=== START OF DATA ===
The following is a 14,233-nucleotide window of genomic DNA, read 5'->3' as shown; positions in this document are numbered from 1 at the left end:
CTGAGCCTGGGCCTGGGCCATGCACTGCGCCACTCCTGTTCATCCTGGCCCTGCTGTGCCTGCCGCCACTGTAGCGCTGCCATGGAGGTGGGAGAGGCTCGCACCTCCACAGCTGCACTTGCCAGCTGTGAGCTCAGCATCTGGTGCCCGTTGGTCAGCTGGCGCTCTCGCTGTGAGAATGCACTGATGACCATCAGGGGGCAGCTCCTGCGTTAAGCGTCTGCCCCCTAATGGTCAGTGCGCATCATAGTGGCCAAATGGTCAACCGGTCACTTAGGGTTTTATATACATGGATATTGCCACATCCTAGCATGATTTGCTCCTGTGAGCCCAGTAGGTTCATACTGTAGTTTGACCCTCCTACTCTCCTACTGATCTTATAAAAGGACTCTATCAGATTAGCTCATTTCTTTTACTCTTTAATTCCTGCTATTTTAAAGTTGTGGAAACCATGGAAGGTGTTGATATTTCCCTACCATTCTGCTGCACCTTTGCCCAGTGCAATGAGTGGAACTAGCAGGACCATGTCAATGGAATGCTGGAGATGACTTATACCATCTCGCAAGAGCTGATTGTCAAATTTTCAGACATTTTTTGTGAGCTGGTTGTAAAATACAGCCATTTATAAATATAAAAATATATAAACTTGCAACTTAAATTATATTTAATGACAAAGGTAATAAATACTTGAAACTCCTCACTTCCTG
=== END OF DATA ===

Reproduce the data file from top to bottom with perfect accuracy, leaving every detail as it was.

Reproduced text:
The following is a 14,233-nucleotide window of genomic DNA, read 5'->3' as shown; positions in this document are numbered from 1 at the left end:
CTGAGCCTGGGCCTGGGCCATGCACTGCGCCACTCCTGTTCATCCTGGCCCTGCTGTGCCTGCCGCCACTGTAGCGCTGCCATGGAGGTGGGAGAGGCTCGCACCTCCACAGCTGCACTTGCCAGCTGTGAGCTCAGCATCTGGTGCCCGTTGGTCAGCTGGCGCTCTCGCTGTGAGAATGCACTGATGACCATCAGGGGGCAGCTCCTGCGTTAAGCGTCTGCCCCCTAATGGTCAGTGCGCATCATAGTGGCCAAATGGTCAACCGGTCACTTAGGGTTTTATATACATGGATATTGCCACATCCTAGCATGATTTGCTCCTGTGAGCCCAGTAGGTTCATACTGTAGTTTGACCCTCCTACTCTCCTACTGATCTTATAAAAGGACTCTATCAGATTAGCTCATTTCTTTTACTCTTTAATTCCTGCTATTTTAAAGTTGTGGAAACCATGGAAGGTGTTGATATTTCCCTACCATTCTGCTGCACCTTTGCCCAGTGCAATGAGTGGAACTAGCAGGACCATGTCAATGGAATGCTGGAGATGACTTATACCATCTCGCAAGAGCTGATTGTCAAATTTTCAGACATTTTTTGTGAGCTGGTTGTAAAATACAGCCATTTATAAATATAAAAATATATAAACTTGCAACTTAAATTATATTTAATGACAAAGGTAATAAATACTTGAAACTCCTCACTTCCTG